Sherlock Holmes is a tale that keeps on giving. Books, television, movies, and even video games entrance the public. Games are especially intriguing, as they allow the player to not only watch events unfold, but also assume the role of Mr. Holmes himself. Frogwares has been releasing these puzzlers on the PC, but The Testament of Sherlock Holmes is now available on Playstation 3 and Xbox 360 for the price of $40. I had a chance to give the 360 version a whirl and came away with the impression that this game offers more than just an achievement surplus.
Our tale begins in the attic of a home where three children have decided to play. These children find a book, and as they read it, our game’s plot unfolds. I almost wish this part had been left out of the game, though, because these graphics are not kind to the faces of children. Overall the graphics are not bad, especially when rendering adult faces. There is a complexity and character that helps distinguish characters, save for when they are conversing. Facial expressions consist only of eyebrow waggles and mouth gapes, the latter of which spring off out of pace with the dialogue. It is jarring at first, but nothing major. That’s not to say all the graphics, created with the Nvidia PhysX engine, are sub-par. Backgrounds, objects, and clues are all given rich detail, providing a thoroughly engrossing setting. While we’ve left the era of puzzle games using direct photographic inclusions for their backgrounds, TTOSH does an outstanding job creating a resonant set from the ground up, even when there is a tiny, visible seam between a building and the sky.
Puzzle game mechanics allow for a maze-like, linear completion. Sandboxes are unnecessary, and the graphics and controls follow what works best for focusing on story and puzzles. The character is moved about in either first or third person, it’s entirely up to the player. First person mode is by far the most fluid and precise play mode, however. Third person controls are so clunky and unforgiving, it’s almost as if it were an afterthought. Much of the progress in this game relies on searching for clues. This can be sped up by enacting Holmes’ sixth sense, which causes nearby clues or paths to light up. This will help players in most cases, but there is still the occasional instance where not every clue can be routed so easily. One of the best aspects of the game is the usage of deduction boards, which allow one to gather all of the evidence and make an educated guess as to where the evidence will lead. This is paired with the help of context and comparative information. Deduction boards were one of my favorite parts of the game, but I feel they were sadly under-utilized.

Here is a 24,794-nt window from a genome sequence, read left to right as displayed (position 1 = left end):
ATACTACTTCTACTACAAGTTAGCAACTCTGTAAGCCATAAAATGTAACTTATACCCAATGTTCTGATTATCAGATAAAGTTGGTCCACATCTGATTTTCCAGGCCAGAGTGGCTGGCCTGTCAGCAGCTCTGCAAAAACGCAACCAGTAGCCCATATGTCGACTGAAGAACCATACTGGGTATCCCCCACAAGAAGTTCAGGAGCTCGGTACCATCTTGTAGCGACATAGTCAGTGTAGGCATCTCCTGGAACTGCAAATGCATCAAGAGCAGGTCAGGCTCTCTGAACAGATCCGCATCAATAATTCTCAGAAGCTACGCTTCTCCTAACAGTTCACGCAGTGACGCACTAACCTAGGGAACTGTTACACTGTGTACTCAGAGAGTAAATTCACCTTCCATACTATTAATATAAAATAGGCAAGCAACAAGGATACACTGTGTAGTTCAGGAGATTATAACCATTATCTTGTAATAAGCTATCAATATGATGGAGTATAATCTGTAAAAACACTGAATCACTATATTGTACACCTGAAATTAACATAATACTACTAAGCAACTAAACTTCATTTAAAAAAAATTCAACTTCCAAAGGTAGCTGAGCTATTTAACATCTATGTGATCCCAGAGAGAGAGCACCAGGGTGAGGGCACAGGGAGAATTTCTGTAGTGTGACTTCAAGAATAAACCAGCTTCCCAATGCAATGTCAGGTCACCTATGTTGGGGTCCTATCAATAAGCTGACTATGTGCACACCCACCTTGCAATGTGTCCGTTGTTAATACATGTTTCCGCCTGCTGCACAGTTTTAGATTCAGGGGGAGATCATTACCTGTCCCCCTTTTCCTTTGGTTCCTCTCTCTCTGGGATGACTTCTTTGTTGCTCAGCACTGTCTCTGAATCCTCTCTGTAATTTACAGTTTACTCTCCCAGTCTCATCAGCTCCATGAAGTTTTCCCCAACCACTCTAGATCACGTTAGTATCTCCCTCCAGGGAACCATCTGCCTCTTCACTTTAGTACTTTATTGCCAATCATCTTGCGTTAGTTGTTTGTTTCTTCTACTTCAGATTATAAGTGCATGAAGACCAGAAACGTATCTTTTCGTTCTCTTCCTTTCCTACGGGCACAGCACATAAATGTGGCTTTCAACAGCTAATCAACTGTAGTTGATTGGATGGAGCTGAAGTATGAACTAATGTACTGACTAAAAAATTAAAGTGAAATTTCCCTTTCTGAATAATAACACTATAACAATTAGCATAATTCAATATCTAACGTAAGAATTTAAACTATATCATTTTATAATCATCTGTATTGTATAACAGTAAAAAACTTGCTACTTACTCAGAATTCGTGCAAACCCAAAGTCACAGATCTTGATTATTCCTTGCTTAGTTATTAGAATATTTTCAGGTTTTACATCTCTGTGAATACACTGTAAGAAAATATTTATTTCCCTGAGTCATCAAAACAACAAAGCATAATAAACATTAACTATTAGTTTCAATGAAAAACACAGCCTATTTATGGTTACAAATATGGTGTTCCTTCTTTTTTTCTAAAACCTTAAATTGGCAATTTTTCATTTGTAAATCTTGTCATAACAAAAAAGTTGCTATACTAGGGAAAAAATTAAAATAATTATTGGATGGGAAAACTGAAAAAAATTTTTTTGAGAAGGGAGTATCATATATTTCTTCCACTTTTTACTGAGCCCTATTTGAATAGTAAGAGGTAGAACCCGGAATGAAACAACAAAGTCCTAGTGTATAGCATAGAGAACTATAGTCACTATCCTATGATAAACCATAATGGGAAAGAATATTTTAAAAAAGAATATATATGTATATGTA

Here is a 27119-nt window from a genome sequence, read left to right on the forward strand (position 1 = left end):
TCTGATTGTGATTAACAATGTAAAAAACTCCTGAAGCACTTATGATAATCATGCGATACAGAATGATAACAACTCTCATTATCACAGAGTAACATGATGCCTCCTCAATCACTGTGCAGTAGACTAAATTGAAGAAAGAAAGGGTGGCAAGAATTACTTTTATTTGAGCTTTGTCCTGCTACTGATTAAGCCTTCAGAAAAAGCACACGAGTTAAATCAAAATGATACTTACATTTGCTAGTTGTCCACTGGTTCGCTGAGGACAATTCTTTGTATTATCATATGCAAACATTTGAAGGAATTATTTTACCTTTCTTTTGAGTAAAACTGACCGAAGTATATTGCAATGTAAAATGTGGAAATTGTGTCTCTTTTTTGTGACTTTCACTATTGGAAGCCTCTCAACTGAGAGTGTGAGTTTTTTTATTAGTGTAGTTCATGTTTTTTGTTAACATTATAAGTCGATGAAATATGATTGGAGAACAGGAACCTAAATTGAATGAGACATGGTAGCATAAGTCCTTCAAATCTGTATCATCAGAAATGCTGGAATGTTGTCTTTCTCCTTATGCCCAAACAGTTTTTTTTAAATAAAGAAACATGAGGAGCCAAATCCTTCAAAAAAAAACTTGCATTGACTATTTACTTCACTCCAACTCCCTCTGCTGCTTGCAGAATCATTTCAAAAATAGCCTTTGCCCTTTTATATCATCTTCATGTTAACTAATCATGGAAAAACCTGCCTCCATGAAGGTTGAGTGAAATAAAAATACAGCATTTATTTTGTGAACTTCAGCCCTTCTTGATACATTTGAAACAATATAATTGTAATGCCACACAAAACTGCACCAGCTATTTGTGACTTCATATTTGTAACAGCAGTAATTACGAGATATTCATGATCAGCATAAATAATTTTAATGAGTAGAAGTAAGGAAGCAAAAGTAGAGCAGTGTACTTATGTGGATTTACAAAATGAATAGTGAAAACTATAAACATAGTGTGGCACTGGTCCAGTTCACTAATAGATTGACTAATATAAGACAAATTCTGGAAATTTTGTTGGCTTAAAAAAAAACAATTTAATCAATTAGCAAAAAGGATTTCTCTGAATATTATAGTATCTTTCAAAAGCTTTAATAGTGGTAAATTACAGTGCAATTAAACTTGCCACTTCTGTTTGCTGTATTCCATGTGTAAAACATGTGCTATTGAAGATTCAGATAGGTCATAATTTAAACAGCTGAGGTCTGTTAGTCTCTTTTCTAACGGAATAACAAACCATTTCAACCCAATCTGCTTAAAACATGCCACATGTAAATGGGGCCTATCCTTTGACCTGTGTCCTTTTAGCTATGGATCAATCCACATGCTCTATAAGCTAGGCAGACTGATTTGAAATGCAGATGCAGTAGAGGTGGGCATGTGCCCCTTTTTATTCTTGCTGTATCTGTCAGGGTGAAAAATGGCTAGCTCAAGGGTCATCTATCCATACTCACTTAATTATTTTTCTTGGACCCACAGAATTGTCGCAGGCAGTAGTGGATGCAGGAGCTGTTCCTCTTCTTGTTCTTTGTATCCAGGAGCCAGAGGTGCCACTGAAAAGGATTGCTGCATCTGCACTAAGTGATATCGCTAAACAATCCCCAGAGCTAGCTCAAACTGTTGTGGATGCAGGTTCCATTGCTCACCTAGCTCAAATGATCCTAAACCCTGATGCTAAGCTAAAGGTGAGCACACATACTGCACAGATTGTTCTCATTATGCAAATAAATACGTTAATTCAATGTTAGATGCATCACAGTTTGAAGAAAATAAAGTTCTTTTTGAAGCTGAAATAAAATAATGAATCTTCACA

As far as the puzzles in this game, they range from simplistic to hair-pulling. Most can be determined given the instructions, but there were a few times I felt the game gave too little information on what they wanted the player to do. Other times, the instructions were clear, but the puzzles themselves involved too much guesswork rather than logic or critical thinking. The best of the bunch were variations on common puzzle types that had been given a facelift for this game. There is also no hint system for the puzzles, so instead of nudging players with helpful advice on how to solve actual puzzles, there is just a timed option that appears allowing the person to skip the puzzle. This leaves players who don’t want to skip puzzles the choices of awkwardly flailing around ineffectually until something works, or heading over to a walkthrough. Another aspect of the game that surprised me was the radial allowing for different conversation advancements. This feature felt either hastily thrown in or sadly under-explored, as this, too, could become a process of elimination rather than a true attempt at manipulation or character assessment.
The game offers a substantial chunk of playtime, given it has a deliberate pacing that doesn’t rush or pressure the player. The content is mature, as you can be expected to lacerate dead bodies, enter an opium den, and witness some shockingly violent moments. Nothing is overdone in how grotesque it is, though, as it adds to the atmosphere and realistic gritty nature of the stories. TTOSH does a great job of alluding to previous cases and even includes characters from them. The story itself is fleshed out well and knows how to string along the audience.
I’d say that overall, fans of puzzle games, adventure games, and forms of entertainment that get you involved mentally rather than just testing your reflexes, should enjoy this title immensely. The small frustrations and less than polished details are overwhelmed by solid story and a vast library of challenging puzzles.
- Engrossing storytelling transports players into the life and times of Sherlock Holmes.
- Extensive array of puzzles to boggle the mind.
- A hint system and better fleshed conversation radial would be welcomed additions for the next installment.
Summary: If you're searching for entertaining story, puzzles, and a game that gives more than a few hours of entertainment, all clues lead to The Testament of Sherlock Holmes.
- Format: Xbox 360
- Developer: Frogwares
- Publisher: Atlus
- Release Date: 9/25/2012